There were lots of people riding their ATVs up and around the dunes and it looked like so much fun! I don’t have an ATV, so I did not give this activity a try, but I would love to go back and try it someday.
There are 2 access points within the state park.
- All OHVs must be currently registered and have an orange whiptail flag.
- All operators must have a valid driver’s license or state-recognized certification.
- Riders 17 and under are required to wear a properly-sized helmet at all times.
- Adjacent to the park, there are hundreds of miles of additional trails on BLM land.
- If you don’t have your own ATV, you can book a tour instead.
Hiking on the Dunes
There are no defined trails within the park, however, you are free to wander and explore the dunes as you want.
I spent most of my time hiking out to the larger sand dunes to go sledding and sandboarding.
Hiking to the top of the dunes is a solid workout and the views from the top are amazing! From the day-use parking area, there’s a short paved walk to an overlook with seating.
This is a great option if you don’t want to hike through the sand.
Surrounding the official overlook platform, you’ll find a “nature trail” with lots of signs and interesting info to read as you walk through the sand.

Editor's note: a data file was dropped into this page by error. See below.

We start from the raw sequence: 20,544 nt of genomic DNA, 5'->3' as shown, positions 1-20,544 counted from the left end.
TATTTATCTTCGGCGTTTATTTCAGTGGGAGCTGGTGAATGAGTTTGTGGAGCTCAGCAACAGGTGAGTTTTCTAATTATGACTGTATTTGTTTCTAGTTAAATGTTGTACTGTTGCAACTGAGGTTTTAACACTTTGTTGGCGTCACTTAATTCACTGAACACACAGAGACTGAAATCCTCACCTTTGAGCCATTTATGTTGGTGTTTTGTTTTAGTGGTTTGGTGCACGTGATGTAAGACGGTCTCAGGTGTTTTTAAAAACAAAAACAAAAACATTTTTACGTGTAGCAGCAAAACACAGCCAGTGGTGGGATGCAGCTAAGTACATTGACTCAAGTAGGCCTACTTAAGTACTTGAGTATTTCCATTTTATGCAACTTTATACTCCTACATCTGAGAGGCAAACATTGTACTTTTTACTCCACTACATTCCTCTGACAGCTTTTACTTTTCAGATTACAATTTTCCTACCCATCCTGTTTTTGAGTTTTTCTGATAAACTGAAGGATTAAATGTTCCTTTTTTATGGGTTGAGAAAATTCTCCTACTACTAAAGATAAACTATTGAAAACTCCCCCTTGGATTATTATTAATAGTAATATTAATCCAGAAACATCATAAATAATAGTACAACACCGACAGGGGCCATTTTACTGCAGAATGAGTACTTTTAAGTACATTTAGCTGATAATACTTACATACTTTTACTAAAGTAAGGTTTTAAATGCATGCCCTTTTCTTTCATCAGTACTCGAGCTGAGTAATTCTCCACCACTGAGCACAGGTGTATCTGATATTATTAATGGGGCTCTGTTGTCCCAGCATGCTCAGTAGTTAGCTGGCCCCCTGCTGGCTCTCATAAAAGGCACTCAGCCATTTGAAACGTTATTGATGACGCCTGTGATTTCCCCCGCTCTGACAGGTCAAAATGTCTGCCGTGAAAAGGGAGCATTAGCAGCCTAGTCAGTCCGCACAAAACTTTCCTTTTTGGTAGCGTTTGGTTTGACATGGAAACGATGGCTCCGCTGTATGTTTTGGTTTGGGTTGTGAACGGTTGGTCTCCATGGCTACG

I enjoyed walking along from sign to sign to learn more about the plants and animals that live on the dunes.
Camping in Coral Pink Sand Dunes
There are two campground loops in Coral Pink Sand Dunes.
The campground has restrooms, hot showers, a sewage disposal station, picnic tables, and fire pits.
Sites 1-22 (loop A) are more wooded and closer together.
Sites 23-34 (loop B) have water and electric hookups and are a little more spread out from one another, although there are fewer trees on this loop.
It’s easy to walk to the sand dunes from both campground loops.
I highly recommend that you make a campground reservation since the campground seems to fill up quickly.
Other Camping Options Nearby
Did you forget to make a reservation in advance? No problem.
Luckily, there are plenty of other camping options just outside of the state park on nearby BLM land.
The Ponderosa Grove Campground is a really nice easily accessible campground just outside of the park. The fee is only $5 and each campsite has a picnic table and fire pit.
For free dispersed camping, there are lots of options along Hwy 43 and Hancock Rd. (I saw more options along Hancock Rd.)
Things to See and Do Nearby
Coral Pink Sand Dunes is just one of the many places to see in the Kanab area.
Below are a few other nearby hikes and places to visit on your trip:
- Moqui Cave Museum (paid)
- Moqui Caverns (free 1.5-mile round-trip hike)
- Belly of the Dragon (free 0.5-mile round-trip hike)
- Zion National Park (Utah’s most popular national park!)
- Bryce Canyon National Park (a spectacular hoodoo amphitheater)
That wraps up my guide to Coral Pink Sand Dunes State Park!
It’s such a fun place to visit and play in the sand. I hope this guide is helpful in planning your own trip.
If you have any questions, just comment below!